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Fish and fish products

  • T. A. Roberts{roJoint Chairman}
  • J.-L. Cordier
  • L. Gram
  • R. B. Tompkin
  • J. I. Pitt{roJoint Chairman}
  • L. G. M. Gorris
  • K. M. J. Swanson
Chapter

Finfish and shellfish are second only to meat and poultry as staple animal protein foods for most of the world. The range of fish products is very large and includes foods prepared by a broad spectrum of both traditional and modern food technology methods. In some countries, fish are a major source of protein. In the last two decades, there has been an extensive expansion in finfish- and shellfish-production primarily due to developments in aquaculture. The catches of wild fish have stagnated at ~90 million metric tones since 1990, whereas aquaculture production has increased to ~30 million metric tones in year 2000 (Figure 3.1; FAO, 1998). Today 20–30% of fish and shellfish used for human consumption are reared in aquaculture.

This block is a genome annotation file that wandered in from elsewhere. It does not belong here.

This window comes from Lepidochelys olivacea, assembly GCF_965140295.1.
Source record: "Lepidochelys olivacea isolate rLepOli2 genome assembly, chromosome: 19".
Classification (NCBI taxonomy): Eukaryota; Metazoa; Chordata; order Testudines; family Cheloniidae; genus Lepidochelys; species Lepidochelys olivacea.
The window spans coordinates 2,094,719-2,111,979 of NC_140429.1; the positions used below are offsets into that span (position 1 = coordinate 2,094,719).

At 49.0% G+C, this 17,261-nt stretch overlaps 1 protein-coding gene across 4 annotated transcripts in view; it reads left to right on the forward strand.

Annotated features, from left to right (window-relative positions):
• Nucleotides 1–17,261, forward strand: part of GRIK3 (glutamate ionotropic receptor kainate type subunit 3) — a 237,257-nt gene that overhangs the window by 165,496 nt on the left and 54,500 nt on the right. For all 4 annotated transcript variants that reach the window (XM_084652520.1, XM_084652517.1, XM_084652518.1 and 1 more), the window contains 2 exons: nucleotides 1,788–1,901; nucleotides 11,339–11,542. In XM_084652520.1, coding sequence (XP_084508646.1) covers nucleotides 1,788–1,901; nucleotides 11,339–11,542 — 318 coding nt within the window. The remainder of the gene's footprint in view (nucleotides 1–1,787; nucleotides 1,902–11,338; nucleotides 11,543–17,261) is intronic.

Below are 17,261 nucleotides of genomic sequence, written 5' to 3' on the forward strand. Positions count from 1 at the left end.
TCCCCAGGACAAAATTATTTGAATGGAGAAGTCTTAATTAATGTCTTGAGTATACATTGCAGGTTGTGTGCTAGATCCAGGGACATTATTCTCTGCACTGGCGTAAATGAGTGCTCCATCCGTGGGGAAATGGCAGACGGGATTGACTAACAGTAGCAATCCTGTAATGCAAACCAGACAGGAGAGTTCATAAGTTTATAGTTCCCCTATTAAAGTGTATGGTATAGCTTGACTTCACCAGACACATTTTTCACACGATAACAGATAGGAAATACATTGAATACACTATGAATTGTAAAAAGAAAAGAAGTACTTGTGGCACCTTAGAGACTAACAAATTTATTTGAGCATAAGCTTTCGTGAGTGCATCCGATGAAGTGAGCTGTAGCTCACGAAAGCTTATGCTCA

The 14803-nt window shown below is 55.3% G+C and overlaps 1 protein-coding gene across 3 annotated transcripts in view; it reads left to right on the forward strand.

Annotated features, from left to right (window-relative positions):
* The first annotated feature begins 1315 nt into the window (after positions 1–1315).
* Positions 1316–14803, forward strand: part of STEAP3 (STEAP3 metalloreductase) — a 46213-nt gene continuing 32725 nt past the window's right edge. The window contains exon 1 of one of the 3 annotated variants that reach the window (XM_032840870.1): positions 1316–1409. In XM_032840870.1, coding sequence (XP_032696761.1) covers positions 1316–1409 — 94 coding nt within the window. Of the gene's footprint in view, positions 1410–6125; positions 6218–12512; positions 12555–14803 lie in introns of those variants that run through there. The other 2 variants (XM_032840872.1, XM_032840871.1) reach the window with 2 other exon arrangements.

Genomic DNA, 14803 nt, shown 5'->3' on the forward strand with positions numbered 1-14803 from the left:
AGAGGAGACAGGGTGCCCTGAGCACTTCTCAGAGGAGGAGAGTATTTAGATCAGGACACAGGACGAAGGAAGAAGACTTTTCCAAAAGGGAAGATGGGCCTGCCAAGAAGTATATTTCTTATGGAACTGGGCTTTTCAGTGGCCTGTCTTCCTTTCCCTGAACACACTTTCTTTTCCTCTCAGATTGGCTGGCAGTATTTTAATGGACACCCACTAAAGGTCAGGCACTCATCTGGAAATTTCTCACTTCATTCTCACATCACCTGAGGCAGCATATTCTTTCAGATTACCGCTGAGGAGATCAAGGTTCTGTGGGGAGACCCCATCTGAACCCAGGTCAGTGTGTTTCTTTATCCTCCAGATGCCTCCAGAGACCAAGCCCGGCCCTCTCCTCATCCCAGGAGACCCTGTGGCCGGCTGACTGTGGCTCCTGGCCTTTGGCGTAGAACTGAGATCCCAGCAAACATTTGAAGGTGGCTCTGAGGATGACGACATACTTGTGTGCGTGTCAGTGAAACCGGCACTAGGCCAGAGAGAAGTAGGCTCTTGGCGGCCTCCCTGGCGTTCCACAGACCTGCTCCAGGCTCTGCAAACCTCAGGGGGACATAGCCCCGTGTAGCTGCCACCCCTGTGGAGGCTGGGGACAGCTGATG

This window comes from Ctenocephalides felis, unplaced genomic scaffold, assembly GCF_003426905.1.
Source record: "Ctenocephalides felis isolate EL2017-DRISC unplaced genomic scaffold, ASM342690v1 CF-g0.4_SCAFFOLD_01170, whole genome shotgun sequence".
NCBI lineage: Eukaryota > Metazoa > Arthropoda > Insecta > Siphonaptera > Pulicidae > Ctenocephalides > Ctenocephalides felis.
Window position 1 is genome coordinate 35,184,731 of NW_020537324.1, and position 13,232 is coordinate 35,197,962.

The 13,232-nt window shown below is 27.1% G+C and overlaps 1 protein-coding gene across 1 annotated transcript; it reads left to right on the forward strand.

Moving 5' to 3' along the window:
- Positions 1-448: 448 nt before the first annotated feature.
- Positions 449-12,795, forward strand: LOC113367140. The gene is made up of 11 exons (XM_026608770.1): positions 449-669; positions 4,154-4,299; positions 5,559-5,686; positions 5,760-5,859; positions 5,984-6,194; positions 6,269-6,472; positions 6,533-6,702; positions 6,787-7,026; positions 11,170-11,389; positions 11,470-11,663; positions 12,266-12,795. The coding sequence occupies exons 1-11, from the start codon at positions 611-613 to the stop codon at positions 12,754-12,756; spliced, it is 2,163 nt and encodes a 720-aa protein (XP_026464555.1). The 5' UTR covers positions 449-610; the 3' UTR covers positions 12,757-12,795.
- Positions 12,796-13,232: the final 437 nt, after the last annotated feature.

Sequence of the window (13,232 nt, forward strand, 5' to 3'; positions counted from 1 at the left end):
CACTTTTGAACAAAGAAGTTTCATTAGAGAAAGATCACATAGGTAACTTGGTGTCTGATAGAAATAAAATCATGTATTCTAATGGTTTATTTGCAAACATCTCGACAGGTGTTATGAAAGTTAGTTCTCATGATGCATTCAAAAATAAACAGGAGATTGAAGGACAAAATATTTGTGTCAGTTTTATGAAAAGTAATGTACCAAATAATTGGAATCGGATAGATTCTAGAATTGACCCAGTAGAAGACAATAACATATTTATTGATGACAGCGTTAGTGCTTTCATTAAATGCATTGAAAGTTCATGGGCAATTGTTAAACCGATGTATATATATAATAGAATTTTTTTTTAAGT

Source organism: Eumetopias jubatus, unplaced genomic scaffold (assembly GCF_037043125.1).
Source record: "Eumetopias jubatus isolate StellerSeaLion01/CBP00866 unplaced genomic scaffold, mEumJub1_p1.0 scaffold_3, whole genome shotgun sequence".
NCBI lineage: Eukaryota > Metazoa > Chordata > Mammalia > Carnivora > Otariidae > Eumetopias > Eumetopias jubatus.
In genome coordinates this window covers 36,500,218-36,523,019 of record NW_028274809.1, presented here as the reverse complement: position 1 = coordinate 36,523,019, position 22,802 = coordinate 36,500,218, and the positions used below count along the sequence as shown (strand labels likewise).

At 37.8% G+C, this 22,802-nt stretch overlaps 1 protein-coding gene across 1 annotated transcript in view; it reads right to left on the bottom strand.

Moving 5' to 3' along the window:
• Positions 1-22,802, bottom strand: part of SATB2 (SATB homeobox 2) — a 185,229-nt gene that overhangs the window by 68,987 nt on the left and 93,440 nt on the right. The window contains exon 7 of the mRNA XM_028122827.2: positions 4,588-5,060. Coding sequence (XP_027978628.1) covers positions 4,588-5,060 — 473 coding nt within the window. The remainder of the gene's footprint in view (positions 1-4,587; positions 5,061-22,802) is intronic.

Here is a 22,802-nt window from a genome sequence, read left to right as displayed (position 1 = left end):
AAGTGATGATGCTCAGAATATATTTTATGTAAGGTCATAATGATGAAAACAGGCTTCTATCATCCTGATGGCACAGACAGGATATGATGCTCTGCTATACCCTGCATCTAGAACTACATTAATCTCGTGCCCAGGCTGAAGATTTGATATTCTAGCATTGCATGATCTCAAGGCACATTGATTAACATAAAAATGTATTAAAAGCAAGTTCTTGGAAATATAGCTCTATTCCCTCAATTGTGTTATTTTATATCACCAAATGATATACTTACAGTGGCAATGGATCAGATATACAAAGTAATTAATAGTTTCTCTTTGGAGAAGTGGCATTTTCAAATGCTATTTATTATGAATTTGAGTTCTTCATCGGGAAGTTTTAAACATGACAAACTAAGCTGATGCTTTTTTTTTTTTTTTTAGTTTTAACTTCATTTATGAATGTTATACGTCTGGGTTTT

Keywords

Lactic Acid Bacterium Biogenic Amine Listeria Monocytogenes Freeze Storage Refrigerate Storage 
These keywords were added by machine and not by the authors. This process is experimental and the keywords may be updated as the learning algorithm improves.

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Copyright information

© Kluwer Academic/Plenum Publishers, New York 2005

Authors and Affiliations

  • T. A. Roberts{roJoint Chairman}
  • J.-L. Cordier
  • L. Gram
  • R. B. Tompkin
  • J. I. Pitt{roJoint Chairman}
  • L. G. M. Gorris
  • K. M. J. Swanson

There are no affiliations available

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